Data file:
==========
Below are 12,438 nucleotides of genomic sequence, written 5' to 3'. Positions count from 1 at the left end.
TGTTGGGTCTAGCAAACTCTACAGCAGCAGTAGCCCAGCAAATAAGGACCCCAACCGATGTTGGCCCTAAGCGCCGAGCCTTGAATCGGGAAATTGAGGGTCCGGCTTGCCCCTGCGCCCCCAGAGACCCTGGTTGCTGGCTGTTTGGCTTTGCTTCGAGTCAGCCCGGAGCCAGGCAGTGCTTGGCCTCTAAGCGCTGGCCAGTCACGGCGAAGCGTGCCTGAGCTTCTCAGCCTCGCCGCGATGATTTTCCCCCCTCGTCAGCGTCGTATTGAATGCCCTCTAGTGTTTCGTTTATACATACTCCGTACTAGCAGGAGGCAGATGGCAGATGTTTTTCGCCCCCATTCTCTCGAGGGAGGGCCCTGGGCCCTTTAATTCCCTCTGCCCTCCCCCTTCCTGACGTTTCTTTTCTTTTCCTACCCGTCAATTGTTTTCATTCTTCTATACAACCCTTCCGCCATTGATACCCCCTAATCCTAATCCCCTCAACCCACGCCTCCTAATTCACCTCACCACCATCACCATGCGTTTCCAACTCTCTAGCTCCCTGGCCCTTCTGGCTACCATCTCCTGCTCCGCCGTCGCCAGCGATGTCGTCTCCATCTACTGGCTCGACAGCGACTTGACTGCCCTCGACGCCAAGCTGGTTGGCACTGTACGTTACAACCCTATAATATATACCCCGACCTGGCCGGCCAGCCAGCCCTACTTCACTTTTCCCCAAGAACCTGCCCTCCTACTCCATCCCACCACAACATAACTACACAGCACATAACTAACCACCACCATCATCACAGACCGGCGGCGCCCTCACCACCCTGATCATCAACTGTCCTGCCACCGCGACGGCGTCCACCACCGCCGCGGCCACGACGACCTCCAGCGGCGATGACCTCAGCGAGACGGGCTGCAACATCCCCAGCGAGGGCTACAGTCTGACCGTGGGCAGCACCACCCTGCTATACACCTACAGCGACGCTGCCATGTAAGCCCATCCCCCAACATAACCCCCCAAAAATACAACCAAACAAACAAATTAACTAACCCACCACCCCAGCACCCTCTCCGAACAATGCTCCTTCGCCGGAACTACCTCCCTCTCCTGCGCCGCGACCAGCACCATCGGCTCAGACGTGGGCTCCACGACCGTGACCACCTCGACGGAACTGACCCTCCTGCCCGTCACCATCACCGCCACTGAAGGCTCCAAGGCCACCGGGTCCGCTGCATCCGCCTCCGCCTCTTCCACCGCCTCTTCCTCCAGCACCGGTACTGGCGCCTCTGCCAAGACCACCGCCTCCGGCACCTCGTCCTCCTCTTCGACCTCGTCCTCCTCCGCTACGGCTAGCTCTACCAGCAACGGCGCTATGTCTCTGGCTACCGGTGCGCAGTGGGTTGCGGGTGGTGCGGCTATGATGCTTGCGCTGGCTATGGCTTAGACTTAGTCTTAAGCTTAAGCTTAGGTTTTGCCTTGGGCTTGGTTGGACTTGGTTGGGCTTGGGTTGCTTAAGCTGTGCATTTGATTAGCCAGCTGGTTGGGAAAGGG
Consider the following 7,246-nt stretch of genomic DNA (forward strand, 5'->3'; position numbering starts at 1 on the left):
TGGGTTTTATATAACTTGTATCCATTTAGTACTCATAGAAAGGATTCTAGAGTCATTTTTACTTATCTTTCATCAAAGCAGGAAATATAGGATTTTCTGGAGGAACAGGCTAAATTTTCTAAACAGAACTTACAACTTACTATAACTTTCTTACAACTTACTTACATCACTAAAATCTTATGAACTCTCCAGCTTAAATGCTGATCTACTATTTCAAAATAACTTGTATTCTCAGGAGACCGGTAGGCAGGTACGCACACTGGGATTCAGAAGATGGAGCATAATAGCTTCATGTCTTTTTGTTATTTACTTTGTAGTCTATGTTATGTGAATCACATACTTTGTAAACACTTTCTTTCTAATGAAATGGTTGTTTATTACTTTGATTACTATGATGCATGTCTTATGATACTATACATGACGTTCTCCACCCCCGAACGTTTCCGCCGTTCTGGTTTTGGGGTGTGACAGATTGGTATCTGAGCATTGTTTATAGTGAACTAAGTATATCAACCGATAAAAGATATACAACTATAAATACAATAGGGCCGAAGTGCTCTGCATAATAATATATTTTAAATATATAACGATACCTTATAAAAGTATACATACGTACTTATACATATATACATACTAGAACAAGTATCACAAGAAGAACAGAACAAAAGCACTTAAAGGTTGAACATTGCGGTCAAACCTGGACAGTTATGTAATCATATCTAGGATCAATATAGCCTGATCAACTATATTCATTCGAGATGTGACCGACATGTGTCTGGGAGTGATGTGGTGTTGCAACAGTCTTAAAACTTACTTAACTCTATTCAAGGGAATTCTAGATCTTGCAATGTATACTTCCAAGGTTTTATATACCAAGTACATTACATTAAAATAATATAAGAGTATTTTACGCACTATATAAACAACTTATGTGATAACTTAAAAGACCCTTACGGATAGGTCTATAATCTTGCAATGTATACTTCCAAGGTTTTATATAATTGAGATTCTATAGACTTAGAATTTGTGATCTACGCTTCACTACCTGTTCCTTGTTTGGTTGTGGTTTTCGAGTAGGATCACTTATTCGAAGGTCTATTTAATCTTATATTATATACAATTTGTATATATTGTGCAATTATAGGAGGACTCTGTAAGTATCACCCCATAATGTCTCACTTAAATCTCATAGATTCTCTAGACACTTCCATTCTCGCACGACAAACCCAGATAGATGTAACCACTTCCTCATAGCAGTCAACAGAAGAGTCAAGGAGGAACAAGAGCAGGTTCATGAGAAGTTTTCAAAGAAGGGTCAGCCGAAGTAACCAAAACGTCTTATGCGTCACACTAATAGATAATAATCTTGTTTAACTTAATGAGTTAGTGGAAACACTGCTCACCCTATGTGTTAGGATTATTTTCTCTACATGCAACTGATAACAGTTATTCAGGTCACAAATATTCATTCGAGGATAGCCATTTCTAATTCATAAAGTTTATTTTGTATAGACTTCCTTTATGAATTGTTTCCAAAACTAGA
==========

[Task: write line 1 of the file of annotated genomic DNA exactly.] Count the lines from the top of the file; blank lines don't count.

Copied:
Below are 12,438 nucleotides of genomic sequence, written 5' to 3'. Positions count from 1 at the left end.